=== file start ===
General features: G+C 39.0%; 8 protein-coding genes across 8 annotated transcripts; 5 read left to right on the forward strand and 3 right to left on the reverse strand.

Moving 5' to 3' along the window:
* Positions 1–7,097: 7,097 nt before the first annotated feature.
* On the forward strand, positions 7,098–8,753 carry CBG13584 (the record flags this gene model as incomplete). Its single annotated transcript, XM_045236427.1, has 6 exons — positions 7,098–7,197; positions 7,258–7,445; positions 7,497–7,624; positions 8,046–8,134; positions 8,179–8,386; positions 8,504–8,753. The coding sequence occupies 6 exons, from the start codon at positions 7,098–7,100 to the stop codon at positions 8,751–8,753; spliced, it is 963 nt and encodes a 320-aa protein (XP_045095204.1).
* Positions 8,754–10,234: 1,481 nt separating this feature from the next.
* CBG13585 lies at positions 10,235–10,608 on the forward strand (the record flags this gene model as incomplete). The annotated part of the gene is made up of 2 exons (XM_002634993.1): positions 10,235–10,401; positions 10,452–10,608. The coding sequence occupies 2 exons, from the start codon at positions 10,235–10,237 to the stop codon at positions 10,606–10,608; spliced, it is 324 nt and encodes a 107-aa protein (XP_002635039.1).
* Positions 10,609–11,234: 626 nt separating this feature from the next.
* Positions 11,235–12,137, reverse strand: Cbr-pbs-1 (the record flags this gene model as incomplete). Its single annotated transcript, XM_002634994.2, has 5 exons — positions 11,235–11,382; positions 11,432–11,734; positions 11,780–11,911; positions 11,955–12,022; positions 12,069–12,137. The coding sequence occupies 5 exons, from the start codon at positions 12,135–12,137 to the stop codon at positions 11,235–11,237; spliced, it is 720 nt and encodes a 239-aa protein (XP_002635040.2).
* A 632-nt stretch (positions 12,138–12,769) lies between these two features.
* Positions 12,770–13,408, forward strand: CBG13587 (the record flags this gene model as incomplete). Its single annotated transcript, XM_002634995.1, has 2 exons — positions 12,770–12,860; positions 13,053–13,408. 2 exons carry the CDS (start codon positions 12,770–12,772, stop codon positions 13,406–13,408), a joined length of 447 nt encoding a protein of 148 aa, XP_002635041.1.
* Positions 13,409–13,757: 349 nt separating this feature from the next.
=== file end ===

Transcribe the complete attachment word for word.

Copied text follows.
General features: G+C 39.0%; 8 protein-coding genes across 8 annotated transcripts; 5 read left to right on the forward strand and 3 right to left on the reverse strand.

Moving 5' to 3' along the window:
* Positions 1–7,097: 7,097 nt before the first annotated feature.
* On the forward strand, positions 7,098–8,753 carry CBG13584 (the record flags this gene model as incomplete). Its single annotated transcript, XM_045236427.1, has 6 exons — positions 7,098–7,197; positions 7,258–7,445; positions 7,497–7,624; positions 8,046–8,134; positions 8,179–8,386; positions 8,504–8,753. The coding sequence occupies 6 exons, from the start codon at positions 7,098–7,100 to the stop codon at positions 8,751–8,753; spliced, it is 963 nt and encodes a 320-aa protein (XP_045095204.1).
* Positions 8,754–10,234: 1,481 nt separating this feature from the next.
* CBG13585 lies at positions 10,235–10,608 on the forward strand (the record flags this gene model as incomplete). The annotated part of the gene is made up of 2 exons (XM_002634993.1): positions 10,235–10,401; positions 10,452–10,608. The coding sequence occupies 2 exons, from the start codon at positions 10,235–10,237 to the stop codon at positions 10,606–10,608; spliced, it is 324 nt and encodes a 107-aa protein (XP_002635039.1).
* Positions 10,609–11,234: 626 nt separating this feature from the next.
* Positions 11,235–12,137, reverse strand: Cbr-pbs-1 (the record flags this gene model as incomplete). Its single annotated transcript, XM_002634994.2, has 5 exons — positions 11,235–11,382; positions 11,432–11,734; positions 11,780–11,911; positions 11,955–12,022; positions 12,069–12,137. The coding sequence occupies 5 exons, from the start codon at positions 12,135–12,137 to the stop codon at positions 11,235–11,237; spliced, it is 720 nt and encodes a 239-aa protein (XP_002635040.2).
* A 632-nt stretch (positions 12,138–12,769) lies between these two features.
* Positions 12,770–13,408, forward strand: CBG13587 (the record flags this gene model as incomplete). Its single annotated transcript, XM_002634995.1, has 2 exons — positions 12,770–12,860; positions 13,053–13,408. 2 exons carry the CDS (start codon positions 12,770–12,772, stop codon positions 13,406–13,408), a joined length of 447 nt encoding a protein of 148 aa, XP_002635041.1.
* Positions 13,409–13,757: 349 nt separating this feature from the next.